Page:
Women are naturally monogamous. Men tend to rove.
That assumption is not only part of popular belief, it has also been enshrined by science. Darwin, writing of animal mating habits, referred to the “elusiveness of females.” More recently, Donald Symons, in his influential 1979 book “The Evolution of Human Sexuality,” contended that it is natural for men to seek out multiple sexual partners while women are motivated to settle down with a single “good provider.”
It’s not true, says Sarah Hrdy.
Hrdy is Professor of Anthropology Emeritus at the University of California, Davis, and the author of “Mother Nature: A History of Mothers, Infants and Natural Selection” (Pantheon, 1999). On Oct. 12, she delivered the keynote lecture at the Radcliffe Institute for Advanced Study’s first major symposium, “Gender and Inquiry.”
The only reason scientists assume females are more monogamous and less sexually driven than men is that Darwin, the first and most influential writer on human evolution, unconsciously reflected the Victorian mores of his time, Hrdy said. If the theory of evolution had emerged a few hundred years earlier, when common belief assumed women to be more lustful than men, the results would have been quite different.
The assumption that females of all species tend to be less promiscuous than males simply does not fit the facts, Hrdy contended.
Among the langur monkeys of India, a species Hrdy studied extensively and wrote about in “The Langurs of Abu: Female and Male Strategies of Reproduction” (Harvard University Press, 1977), females regularly initiate sex with males outside their group and do so more often than necessary for breeding purposes. In doing so, they act in defiance of the dominant male monkey, who seeks to defend his harem of females against rival males. What is the reason for the females’ promiscuity? The answer, Hrdy discovered, has to do with the tendency of dominant males to kill babies that are not their own. Since dominent males are dethroned by rivals every 27 months or so, these infanticides are quite common, so common, in fact, that, if unchecked, they would be detrimental to the langurs as a species.
But langur males are easily deceived. If a male has mated with a particular female, he will spare her infant, even if she is a member of the breeding group belonging to the male he has just deposed.
Thus polyandry, or mating with multiple males, is an advantageous breeding strategy for langur females. By mating with as many extra-group males as possible, female langurs ensure their offspring against infanticide should one of those males take over the group at a later date.
“From a mother’s perspective, polyandrous behavior is assiduously maternal,” Hrdy said.
Langurs are far from unique. Promiscuity serves as an effective reproductive strategy among many other species as well.
“There is abundant evidence among a range of species that females who copulate with multiple partners are more fertile,” Hrdy said.
Female prairie dogs that mate with more than one male tend to have larger litters than those that mate with just one, possibly because these promiscuous females tend to be bigger to begin with. Among certain types of polyandrous European sparrows, there seems to be a direct correlation between the amount of food a male brings to the chicks and the number of times he has copulated with their mother.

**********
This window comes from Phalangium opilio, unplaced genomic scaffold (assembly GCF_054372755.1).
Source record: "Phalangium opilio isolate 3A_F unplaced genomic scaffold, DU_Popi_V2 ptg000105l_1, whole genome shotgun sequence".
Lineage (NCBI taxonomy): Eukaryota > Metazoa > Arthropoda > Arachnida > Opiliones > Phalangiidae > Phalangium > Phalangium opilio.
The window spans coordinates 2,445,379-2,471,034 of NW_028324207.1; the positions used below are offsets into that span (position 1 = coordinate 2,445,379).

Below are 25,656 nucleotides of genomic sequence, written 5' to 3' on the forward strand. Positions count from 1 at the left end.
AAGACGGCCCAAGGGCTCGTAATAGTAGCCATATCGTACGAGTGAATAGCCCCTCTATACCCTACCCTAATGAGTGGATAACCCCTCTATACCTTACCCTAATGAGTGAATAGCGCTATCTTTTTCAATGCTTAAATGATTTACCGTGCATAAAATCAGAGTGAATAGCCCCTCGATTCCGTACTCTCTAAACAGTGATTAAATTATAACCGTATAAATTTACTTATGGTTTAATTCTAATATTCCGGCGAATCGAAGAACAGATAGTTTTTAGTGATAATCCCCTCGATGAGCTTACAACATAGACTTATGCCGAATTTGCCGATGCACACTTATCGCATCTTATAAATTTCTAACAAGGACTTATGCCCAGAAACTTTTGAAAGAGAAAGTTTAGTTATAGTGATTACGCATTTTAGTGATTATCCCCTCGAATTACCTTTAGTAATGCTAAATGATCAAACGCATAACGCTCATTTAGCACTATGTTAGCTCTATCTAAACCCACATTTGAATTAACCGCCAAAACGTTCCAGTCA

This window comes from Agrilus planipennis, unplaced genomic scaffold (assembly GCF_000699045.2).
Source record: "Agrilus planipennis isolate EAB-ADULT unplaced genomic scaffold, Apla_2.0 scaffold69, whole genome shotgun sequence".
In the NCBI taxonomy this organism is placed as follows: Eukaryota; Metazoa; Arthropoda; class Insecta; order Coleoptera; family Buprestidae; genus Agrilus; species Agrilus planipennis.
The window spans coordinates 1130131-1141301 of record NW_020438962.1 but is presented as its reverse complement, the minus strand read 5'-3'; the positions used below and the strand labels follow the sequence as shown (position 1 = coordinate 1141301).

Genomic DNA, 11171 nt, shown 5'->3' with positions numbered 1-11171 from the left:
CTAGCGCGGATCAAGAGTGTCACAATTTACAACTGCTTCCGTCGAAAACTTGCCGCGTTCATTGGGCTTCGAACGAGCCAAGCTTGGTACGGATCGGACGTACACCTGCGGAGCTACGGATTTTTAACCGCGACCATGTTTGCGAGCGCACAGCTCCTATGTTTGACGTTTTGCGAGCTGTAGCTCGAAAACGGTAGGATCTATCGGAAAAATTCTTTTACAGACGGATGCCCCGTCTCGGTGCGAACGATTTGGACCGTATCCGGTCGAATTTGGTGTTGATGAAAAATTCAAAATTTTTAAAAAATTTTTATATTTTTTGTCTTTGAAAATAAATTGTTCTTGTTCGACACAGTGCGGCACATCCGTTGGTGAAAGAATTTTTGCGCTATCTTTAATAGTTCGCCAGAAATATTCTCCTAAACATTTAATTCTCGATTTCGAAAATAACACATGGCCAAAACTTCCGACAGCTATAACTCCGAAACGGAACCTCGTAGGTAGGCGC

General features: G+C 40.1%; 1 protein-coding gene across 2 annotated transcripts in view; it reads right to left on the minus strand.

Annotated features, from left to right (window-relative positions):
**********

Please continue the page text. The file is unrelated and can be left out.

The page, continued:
These correlations can be seen even in humans. Among many South American Indians, for example, there is a belief that children can have more than one father. Studies of some of these tribes have shown that children who are acknowledged to have multiple fathers survive better than those with just one.
Looking at female promiscuity among humans, Hrdy said that “what stands out is not so much the spectacle of women having fun, but of mothers making due under difficult circumstances.”
Contrary to what earlier theorists have said about the advantage of women clinging to a single mate, “it may be inopportune for mothers to rely on just one man.”
Hrdy’s talk kicked off a two-day round of talks at which distinquished scholars, male and female, looked through the lens of gender at a great variety of topics, including heart disease, the human genome, balancing work and family, welfare reform, power, and violence. The talks took place in Agassiz Theatre, where a capacity audience listened intently, then took part in lively question-and-answer sessions.
“This is a wonderful event,” said Drew Gilpin Faust, Dean designate of the Radcliffe Institute. “It’s marvelous to see all these people taking advantage of what Radcliffe has to offer.”
The glimpse of fresh intellectual horizons that each of the talks revealed was also exciting, Faust said.
“Gender studies have transformed our understanding of a variety of fields of inquiry, and as a result, we have to ask questions about many things that have been taken for granted.”
Mary Maples Dunn, acting Dean of the Radcliffe Institute, was equally satisfied with the way the event had turned out.
“I’m feeling very pleased,” she said. “We put on our first big symposium and it drew a great crowd. People were very stimulated and excited. It’s been great!”